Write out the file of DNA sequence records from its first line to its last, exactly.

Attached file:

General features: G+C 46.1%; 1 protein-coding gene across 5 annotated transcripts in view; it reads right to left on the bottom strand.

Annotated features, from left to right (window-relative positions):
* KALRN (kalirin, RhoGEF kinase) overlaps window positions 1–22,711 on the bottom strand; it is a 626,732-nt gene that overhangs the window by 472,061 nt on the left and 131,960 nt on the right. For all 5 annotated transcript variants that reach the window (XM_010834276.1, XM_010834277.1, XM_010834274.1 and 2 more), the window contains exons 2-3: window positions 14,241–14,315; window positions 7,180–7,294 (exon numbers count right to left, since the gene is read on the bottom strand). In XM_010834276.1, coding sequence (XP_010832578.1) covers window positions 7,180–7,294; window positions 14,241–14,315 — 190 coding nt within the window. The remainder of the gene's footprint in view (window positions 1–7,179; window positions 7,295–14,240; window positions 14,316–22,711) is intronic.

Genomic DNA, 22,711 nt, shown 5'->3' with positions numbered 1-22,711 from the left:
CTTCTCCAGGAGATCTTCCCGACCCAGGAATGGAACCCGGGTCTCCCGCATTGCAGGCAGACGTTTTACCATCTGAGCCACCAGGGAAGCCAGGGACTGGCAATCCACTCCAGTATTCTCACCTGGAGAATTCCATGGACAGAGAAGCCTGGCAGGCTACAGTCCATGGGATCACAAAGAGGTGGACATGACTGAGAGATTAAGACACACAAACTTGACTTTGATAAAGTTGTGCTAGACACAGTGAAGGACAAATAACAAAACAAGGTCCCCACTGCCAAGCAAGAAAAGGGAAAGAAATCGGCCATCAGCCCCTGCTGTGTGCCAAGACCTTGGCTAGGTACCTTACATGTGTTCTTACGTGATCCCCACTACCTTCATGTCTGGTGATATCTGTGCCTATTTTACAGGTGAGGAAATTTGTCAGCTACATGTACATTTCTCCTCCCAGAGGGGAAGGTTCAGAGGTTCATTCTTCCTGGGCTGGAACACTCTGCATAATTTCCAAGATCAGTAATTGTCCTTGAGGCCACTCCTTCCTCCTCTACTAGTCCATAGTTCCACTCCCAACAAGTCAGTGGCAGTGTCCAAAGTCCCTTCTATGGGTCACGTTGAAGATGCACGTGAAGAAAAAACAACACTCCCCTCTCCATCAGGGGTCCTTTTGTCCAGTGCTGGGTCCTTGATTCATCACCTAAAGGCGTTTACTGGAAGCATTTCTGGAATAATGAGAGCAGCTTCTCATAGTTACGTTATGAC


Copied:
General features: G+C 46.1%; 1 protein-coding gene across 5 annotated transcripts in view; it reads right to left on the bottom strand.

Annotated features, from left to right (window-relative positions):
* KALRN (kalirin, RhoGEF kinase) overlaps window positions 1–22,711 on the bottom strand; it is a 626,732-nt gene that overhangs the window by 472,061 nt on the left and 131,960 nt on the right. For all 5 annotated transcript variants that reach the window (XM_010834276.1, XM_010834277.1, XM_010834274.1 and 2 more), the window contains exons 2-3: window positions 14,241–14,315; window positions 7,180–7,294 (exon numbers count right to left, since the gene is read on the bottom strand). In XM_010834276.1, coding sequence (XP_010832578.1) covers window positions 7,180–7,294; window positions 14,241–14,315 — 190 coding nt within the window. The remainder of the gene's footprint in view (window positions 1–7,179; window positions 7,295–14,240; window positions 14,316–22,711) is intronic.

Genomic DNA, 22,711 nt, shown 5'->3' with positions numbered 1-22,711 from the left:
CTTCTCCAGGAGATCTTCCCGACCCAGGAATGGAACCCGGGTCTCCCGCATTGCAGGCAGACGTTTTACCATCTGAGCCACCAGGGAAGCCAGGGACTGGCAATCCACTCCAGTATTCTCACCTGGAGAATTCCATGGACAGAGAAGCCTGGCAGGCTACAGTCCATGGGATCACAAAGAGGTGGACATGACTGAGAGATTAAGACACACAAACTTGACTTTGATAAAGTTGTGCTAGACACAGTGAAGGACAAATAACAAAACAAGGTCCCCACTGCCAAGCAAGAAAAGGGAAAGAAATCGGCCATCAGCCCCTGCTGTGTGCCAAGACCTTGGCTAGGTACCTTACATGTGTTCTTACGTGATCCCCACTACCTTCATGTCTGGTGATATCTGTGCCTATTTTACAGGTGAGGAAATTTGTCAGCTACATGTACATTTCTCCTCCCAGAGGGGAAGGTTCAGAGGTTCATTCTTCCTGGGCTGGAACACTCTGCATAATTTCCAAGATCAGTAATTGTCCTTGAGGCCACTCCTTCCTCCTCTACTAGTCCATAGTTCCACTCCCAACAAGTCAGTGGCAGTGTCCAAAGTCCCTTCTATGGGTCACGTTGAAGATGCACGTGAAGAAAAAACAACACTCCCCTCTCCATCAGGGGTCCTTTTGTCCAGTGCTGGGTCCTTGATTCATCACCTAAAGGCGTTTACTGGAAGCATTTCTGGAATAATGAGAGCAGCTTCTCATAGTTACGTTATGAC